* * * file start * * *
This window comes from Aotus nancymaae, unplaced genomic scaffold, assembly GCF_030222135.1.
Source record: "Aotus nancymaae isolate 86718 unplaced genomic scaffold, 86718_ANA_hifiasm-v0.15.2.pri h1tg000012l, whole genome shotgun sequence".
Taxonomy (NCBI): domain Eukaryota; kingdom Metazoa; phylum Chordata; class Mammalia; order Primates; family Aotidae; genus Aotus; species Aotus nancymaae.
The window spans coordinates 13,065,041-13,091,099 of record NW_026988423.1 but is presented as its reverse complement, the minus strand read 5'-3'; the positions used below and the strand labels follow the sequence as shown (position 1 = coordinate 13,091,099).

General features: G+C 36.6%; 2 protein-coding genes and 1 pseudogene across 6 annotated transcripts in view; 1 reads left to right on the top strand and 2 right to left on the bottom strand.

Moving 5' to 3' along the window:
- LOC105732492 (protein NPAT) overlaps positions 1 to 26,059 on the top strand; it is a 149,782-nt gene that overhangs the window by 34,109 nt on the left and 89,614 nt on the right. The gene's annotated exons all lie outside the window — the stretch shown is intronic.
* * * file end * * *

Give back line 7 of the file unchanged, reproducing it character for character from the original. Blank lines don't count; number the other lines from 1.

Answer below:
- LOC105732492 (protein NPAT) overlaps positions 1 to 26,059 on the top strand; it is a 149,782-nt gene that overhangs the window by 34,109 nt on the left and 89,614 nt on the right. The gene's annotated exons all lie outside the window — the stretch shown is intronic.